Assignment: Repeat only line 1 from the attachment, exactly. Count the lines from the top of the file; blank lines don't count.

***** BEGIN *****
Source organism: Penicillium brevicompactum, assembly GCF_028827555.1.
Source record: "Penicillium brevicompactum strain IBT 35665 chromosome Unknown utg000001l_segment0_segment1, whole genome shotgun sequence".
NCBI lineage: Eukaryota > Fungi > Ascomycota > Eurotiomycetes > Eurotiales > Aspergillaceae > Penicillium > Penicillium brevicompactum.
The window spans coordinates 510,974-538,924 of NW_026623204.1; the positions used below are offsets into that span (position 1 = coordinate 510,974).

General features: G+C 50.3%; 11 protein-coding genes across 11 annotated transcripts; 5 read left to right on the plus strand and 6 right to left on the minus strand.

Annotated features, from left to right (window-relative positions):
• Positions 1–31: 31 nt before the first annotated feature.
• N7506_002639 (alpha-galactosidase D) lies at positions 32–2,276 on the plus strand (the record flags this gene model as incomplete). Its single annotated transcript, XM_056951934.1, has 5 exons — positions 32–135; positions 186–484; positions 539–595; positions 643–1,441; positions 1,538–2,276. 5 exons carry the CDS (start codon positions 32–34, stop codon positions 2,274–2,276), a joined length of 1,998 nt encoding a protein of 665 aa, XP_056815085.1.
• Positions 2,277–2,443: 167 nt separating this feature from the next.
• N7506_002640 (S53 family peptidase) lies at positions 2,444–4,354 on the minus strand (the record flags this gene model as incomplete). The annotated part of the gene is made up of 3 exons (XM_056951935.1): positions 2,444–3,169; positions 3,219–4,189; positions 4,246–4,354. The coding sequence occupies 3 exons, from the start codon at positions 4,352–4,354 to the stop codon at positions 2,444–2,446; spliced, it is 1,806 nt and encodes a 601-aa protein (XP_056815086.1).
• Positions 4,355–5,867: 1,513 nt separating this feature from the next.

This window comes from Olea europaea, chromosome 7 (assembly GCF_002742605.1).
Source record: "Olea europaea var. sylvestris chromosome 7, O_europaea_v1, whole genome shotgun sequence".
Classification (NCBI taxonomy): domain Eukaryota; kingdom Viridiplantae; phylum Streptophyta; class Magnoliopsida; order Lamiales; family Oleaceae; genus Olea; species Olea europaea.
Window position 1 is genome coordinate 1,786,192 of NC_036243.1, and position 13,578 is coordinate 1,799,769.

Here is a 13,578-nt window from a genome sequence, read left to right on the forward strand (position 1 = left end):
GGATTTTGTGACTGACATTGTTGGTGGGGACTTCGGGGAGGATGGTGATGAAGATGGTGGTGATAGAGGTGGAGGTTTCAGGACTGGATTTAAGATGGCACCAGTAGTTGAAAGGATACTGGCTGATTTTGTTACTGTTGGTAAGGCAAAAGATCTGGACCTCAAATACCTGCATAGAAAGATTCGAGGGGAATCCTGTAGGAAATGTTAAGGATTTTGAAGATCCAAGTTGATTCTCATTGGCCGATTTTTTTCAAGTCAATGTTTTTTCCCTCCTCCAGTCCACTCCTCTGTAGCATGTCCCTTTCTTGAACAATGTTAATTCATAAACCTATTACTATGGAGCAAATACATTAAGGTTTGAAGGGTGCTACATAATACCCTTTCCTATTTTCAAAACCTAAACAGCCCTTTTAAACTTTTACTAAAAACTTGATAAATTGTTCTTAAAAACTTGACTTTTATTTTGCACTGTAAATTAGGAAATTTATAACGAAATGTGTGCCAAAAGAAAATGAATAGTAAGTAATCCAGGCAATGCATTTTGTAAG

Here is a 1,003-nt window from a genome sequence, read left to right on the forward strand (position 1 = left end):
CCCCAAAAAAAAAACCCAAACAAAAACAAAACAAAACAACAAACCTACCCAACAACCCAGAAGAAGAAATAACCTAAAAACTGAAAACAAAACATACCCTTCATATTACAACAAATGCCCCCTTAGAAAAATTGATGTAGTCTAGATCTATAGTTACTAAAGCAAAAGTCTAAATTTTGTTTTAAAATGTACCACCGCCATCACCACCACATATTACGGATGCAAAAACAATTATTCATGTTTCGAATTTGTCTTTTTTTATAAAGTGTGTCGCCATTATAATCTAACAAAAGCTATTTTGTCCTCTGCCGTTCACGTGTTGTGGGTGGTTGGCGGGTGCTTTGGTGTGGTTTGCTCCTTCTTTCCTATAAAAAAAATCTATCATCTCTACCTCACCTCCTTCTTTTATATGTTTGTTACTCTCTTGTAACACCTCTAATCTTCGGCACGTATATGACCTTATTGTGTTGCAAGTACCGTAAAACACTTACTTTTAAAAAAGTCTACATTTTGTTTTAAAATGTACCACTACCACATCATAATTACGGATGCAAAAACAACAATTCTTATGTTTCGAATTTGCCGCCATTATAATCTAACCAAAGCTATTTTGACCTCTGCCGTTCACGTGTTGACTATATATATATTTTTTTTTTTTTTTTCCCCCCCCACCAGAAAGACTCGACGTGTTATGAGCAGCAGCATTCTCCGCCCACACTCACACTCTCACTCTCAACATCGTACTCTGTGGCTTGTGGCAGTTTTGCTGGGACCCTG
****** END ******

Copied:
Source organism: Penicillium brevicompactum, assembly GCF_028827555.1.